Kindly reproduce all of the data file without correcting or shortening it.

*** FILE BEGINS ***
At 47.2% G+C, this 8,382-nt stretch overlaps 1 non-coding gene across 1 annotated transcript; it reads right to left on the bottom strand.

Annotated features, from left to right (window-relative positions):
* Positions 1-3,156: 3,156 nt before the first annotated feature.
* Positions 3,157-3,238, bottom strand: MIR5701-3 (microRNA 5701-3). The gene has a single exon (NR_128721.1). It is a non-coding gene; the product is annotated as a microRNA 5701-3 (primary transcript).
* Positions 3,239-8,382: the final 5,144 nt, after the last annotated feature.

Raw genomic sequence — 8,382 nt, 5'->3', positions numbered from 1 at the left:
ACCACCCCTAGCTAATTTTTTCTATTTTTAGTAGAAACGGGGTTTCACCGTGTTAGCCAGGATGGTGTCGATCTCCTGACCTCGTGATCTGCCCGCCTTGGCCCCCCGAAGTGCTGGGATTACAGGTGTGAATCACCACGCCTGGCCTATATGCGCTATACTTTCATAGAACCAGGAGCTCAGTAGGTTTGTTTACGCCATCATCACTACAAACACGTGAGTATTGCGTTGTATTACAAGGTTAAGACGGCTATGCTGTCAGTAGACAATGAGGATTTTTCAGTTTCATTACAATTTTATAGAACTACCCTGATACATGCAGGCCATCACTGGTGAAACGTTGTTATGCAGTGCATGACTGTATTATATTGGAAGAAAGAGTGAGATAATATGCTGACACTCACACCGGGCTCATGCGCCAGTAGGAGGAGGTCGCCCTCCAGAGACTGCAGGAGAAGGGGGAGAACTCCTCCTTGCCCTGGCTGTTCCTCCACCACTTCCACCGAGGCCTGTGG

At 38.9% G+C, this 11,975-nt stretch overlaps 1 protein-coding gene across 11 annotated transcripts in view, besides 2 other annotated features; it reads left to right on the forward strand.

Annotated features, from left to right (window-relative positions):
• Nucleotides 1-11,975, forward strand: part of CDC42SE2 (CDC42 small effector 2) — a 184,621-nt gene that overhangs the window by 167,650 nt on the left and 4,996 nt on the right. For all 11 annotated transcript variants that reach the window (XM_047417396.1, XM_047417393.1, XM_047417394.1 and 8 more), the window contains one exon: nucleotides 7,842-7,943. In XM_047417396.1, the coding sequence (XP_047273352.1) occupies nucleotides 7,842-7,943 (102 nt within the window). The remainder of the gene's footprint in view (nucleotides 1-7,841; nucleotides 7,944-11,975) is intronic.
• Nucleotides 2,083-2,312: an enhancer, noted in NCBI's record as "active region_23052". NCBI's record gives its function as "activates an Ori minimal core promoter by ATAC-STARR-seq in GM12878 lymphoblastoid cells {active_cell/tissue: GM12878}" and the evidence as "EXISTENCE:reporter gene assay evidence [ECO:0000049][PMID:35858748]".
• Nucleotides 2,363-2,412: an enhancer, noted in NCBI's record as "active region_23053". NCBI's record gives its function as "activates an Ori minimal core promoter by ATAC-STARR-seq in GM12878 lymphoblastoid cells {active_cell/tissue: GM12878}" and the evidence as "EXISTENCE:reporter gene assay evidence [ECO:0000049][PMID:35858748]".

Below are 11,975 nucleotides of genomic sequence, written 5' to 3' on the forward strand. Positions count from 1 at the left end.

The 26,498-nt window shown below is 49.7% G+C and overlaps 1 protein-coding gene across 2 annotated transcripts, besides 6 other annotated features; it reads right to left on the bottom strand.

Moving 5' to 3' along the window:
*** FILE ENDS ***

At 47.2% G+C, this 8,382-nt stretch overlaps 1 non-coding gene across 1 annotated transcript; it reads right to left on the bottom strand.

Annotated features, from left to right (window-relative positions):
* Positions 1-3,156: 3,156 nt before the first annotated feature.
* Positions 3,157-3,238, bottom strand: MIR5701-3 (microRNA 5701-3). The gene has a single exon (NR_128721.1). It is a non-coding gene; the product is annotated as a microRNA 5701-3 (primary transcript).
* Positions 3,239-8,382: the final 5,144 nt, after the last annotated feature.

Raw genomic sequence — 8,382 nt, 5'->3', positions numbered from 1 at the left:
ACCACCCCTAGCTAATTTTTTCTATTTTTAGTAGAAACGGGGTTTCACCGTGTTAGCCAGGATGGTGTCGATCTCCTGACCTCGTGATCTGCCCGCCTTGGCCCCCCGAAGTGCTGGGATTACAGGTGTGAATCACCACGCCTGGCCTATATGCGCTATACTTTCATAGAACCAGGAGCTCAGTAGGTTTGTTTACGCCATCATCACTACAAACACGTGAGTATTGCGTTGTATTACAAGGTTAAGACGGCTATGCTGTCAGTAGACAATGAGGATTTTTCAGTTTCATTACAATTTTATAGAACTACCCTGATACATGCAGGCCATCACTGGTGAAACGTTGTTATGCAGTGCATGACTGTATTATATTGGAAGAAAGAGTGAGATAATATGCTGACACTCACACCGGGCTCATGCGCCAGTAGGAGGAGGTCGCCCTCCAGAGACTGCAGGAGAAGGGGGAGAACTCCTCCTTGCCCTGGCTGTTCCTCCACCACTTCCACCGAGGCCTGTGG

At 38.9% G+C, this 11,975-nt stretch overlaps 1 protein-coding gene across 11 annotated transcripts in view, besides 2 other annotated features; it reads left to right on the forward strand.

Annotated features, from left to right (window-relative positions):
• Nucleotides 1-11,975, forward strand: part of CDC42SE2 (CDC42 small effector 2) — a 184,621-nt gene that overhangs the window by 167,650 nt on the left and 4,996 nt on the right. For all 11 annotated transcript variants that reach the window (XM_047417396.1, XM_047417393.1, XM_047417394.1 and 8 more), the window contains one exon: nucleotides 7,842-7,943. In XM_047417396.1, the coding sequence (XP_047273352.1) occupies nucleotides 7,842-7,943 (102 nt within the window). The remainder of the gene's footprint in view (nucleotides 1-7,841; nucleotides 7,944-11,975) is intronic.
• Nucleotides 2,083-2,312: an enhancer, noted in NCBI's record as "active region_23052". NCBI's record gives its function as "activates an Ori minimal core promoter by ATAC-STARR-seq in GM12878 lymphoblastoid cells {active_cell/tissue: GM12878}" and the evidence as "EXISTENCE:reporter gene assay evidence [ECO:0000049][PMID:35858748]".
• Nucleotides 2,363-2,412: an enhancer, noted in NCBI's record as "active region_23053". NCBI's record gives its function as "activates an Ori minimal core promoter by ATAC-STARR-seq in GM12878 lymphoblastoid cells {active_cell/tissue: GM12878}" and the evidence as "EXISTENCE:reporter gene assay evidence [ECO:0000049][PMID:35858748]".

Below are 11,975 nucleotides of genomic sequence, written 5' to 3' on the forward strand. Positions count from 1 at the left end.

The 26,498-nt window shown below is 49.7% G+C and overlaps 1 protein-coding gene across 2 annotated transcripts, besides 6 other annotated features; it reads right to left on the bottom strand.

Moving 5' to 3' along the window: